You cannot collect state temporary disability benefits for work-related injuries or illnesses. If you were hurt at work you must collect N.J. workers compensation benefits. However, if a workers’ compensation claim is contested by the insurance carrier, you may be able to collect Temporary Disability Insurance pending a resolution of a workers’ compensation claim. If your work related injury claim is disputed, contact us.
Call us at (866) 761-2239 to schedule your complimentary consultation.
Compensation Amounts & Time Limits
What is the minimum time I must be out of work to be eligible for workers’ compensation?
To receive temporary disability benefits, you must be unable to work for seven days, consecutive or non-consecutive. These benefits are awarded retroactively, so you may receive compensation for the seven days prior to becoming eligible. There is no waiting period for receiving benefits for medical treatment or permanent disability.
How much time do I have to file a workers’ compensation claim?
The statute of limitations requires that workers’ compensation claims be filed with he Division of Workers Compensation within two years after the incident or last payment of compensation. For occupational illnesses such as asbestosis, hearing loss, or lead poisoning, claims must be filed within two years after the date that the individual first becomes aware of the condition’s relationship to his or her employment. Payment of compensation includes medical treatment that an employer authorizes for an injured worker.
Is there a time limit on workers’ compensation benefits?
Yes, those who receive temporary disability benefits can only do so for 450 weeks maximum. If a person’s temporary disability benefits are about to end, they can apply for permanent disability. Permanent disability is classified in two ways: permanent total disability and permanent partial disability. Permanent total disability benefits have the potential to last for the rest of a person’s life. Permanent partial disability benefits last for 600 weeks. If you have a life long disability, the State of New Jersey second injury fund may become involved and payment could last for life.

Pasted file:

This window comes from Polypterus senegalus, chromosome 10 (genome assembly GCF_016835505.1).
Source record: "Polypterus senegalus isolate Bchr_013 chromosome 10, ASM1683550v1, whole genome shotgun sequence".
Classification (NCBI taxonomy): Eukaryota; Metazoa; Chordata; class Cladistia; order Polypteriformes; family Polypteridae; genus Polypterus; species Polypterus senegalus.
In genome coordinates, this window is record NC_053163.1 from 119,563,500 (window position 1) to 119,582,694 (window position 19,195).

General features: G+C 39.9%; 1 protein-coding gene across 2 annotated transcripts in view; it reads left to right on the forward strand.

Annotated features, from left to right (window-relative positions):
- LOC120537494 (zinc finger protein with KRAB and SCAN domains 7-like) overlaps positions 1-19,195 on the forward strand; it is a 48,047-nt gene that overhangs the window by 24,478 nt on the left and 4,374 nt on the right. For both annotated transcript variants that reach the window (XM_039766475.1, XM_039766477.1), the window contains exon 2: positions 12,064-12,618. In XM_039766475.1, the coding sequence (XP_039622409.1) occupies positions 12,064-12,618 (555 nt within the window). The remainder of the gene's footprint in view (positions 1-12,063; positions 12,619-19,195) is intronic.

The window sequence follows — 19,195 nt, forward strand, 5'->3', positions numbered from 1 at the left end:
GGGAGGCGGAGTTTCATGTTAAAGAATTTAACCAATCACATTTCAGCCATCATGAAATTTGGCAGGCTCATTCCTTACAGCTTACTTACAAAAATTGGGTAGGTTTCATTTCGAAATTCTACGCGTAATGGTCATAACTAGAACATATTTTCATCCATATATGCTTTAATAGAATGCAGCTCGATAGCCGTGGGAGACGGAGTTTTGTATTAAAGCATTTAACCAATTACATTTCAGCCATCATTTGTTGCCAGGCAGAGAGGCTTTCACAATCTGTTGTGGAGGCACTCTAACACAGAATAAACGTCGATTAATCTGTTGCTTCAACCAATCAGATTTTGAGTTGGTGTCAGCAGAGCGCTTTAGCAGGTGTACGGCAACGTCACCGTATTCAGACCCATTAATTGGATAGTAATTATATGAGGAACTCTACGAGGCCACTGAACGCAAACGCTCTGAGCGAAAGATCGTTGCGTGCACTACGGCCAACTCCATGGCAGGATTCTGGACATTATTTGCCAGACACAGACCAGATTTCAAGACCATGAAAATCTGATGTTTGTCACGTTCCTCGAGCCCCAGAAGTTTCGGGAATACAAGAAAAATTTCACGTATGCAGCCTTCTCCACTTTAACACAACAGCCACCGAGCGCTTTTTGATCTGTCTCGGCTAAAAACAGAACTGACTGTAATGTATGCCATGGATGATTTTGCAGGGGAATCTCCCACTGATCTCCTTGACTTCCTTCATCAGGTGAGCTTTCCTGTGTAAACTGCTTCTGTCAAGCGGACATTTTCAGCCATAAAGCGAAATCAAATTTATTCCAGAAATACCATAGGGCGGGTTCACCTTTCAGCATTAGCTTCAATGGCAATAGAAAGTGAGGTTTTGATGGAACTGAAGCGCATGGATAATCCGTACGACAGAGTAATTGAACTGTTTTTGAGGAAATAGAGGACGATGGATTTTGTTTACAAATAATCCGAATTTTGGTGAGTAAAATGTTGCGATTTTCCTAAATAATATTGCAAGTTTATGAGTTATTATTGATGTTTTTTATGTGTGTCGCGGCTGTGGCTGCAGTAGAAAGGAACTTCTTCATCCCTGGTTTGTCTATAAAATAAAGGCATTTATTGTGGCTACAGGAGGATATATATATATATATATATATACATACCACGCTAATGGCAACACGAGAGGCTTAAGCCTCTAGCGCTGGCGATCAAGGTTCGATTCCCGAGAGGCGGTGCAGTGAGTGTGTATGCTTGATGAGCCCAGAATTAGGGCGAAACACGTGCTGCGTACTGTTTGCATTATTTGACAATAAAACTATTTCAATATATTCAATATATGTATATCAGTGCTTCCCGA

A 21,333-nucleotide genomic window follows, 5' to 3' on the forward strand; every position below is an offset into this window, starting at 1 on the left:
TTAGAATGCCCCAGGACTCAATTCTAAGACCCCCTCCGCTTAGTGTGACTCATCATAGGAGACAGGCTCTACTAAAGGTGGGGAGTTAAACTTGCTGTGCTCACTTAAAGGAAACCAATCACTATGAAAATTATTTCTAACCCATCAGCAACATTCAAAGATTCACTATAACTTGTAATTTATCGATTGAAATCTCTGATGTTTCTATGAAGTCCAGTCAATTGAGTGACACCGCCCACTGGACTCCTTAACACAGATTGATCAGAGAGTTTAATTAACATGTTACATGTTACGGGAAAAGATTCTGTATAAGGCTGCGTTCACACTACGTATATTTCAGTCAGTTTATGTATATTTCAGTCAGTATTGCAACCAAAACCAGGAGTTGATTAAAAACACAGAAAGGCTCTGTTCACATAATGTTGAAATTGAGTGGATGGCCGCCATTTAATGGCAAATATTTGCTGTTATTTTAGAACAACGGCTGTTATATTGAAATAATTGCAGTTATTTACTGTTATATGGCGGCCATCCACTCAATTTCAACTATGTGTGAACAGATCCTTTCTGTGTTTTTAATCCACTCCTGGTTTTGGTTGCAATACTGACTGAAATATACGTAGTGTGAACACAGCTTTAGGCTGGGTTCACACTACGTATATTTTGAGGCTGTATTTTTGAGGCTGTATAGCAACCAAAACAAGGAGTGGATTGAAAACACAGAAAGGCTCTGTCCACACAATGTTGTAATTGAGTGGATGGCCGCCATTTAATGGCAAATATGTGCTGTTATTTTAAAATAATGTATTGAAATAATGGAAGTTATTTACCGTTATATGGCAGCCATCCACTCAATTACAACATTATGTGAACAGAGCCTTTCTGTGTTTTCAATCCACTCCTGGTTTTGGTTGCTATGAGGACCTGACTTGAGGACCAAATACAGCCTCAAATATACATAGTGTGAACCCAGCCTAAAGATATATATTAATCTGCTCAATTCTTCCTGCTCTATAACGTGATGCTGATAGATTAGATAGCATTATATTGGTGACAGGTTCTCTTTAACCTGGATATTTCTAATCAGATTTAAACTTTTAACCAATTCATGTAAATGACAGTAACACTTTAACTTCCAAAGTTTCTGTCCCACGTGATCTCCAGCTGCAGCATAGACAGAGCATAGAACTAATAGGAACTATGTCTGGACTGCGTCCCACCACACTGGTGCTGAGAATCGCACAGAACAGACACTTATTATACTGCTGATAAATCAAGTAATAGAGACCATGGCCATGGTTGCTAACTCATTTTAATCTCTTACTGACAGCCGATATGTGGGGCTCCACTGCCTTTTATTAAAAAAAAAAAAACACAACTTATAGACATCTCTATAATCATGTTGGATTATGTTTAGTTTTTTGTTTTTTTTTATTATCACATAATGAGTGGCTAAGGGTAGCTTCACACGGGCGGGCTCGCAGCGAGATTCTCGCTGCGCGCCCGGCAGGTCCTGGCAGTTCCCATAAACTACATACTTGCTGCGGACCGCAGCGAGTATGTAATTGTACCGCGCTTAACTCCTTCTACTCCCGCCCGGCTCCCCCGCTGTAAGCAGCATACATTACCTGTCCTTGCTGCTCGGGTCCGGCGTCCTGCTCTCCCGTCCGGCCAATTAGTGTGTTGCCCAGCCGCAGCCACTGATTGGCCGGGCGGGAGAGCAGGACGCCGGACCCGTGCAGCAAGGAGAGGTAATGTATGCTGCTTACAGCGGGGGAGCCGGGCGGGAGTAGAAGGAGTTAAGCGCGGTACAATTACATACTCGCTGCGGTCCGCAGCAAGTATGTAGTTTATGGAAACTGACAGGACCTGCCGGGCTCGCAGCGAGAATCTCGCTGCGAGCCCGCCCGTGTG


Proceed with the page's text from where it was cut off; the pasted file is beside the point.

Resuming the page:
How long should I expect to wait before receiving New Jersey workers compensation benefits?
Generally, individuals may wait two weeks to receive their benefits. However, if an employer or insurance carrier unreasonably delays or denies a claim, they may be held liable for an additional 25% of the amounts owed, along with legal fees incurred because of the delay. Delaying a claim for 30 or more days may be considered unreasonable.
A judge has awarded me New Jersey workers compensation disability benefits. When will I receive them?
By law, workers’ compensation insurance carriers have 60 days to process the payment. After 60 days, you may be entitled to receive simple interest for the delay. In most cases, you may expect to receive your initial benefit payment in 6-8 weeks following the judge’s order.
However, if an employer or insurance carrier unreasonably delays or denies a claim, they may be held liable for an additional 25% of the amounts owed, along with legal fees incurred because of the delay. Delaying a claim for 30 or more days may be considered unreasonable.
Does workers’ compensation provide for increases in the cost of living?
In most cases, the only persons eligible for increased cost of living benefits are permanently disabled workers and the dependents of deceased workers whose date of injury or death occurred before January 1, 1980. For individuals receiving temporary disability benefits, whether total or partial, there are no eligibilities for cost of living increase benefits.
Can my health care be terminated while I am unable to work and collecting benefits?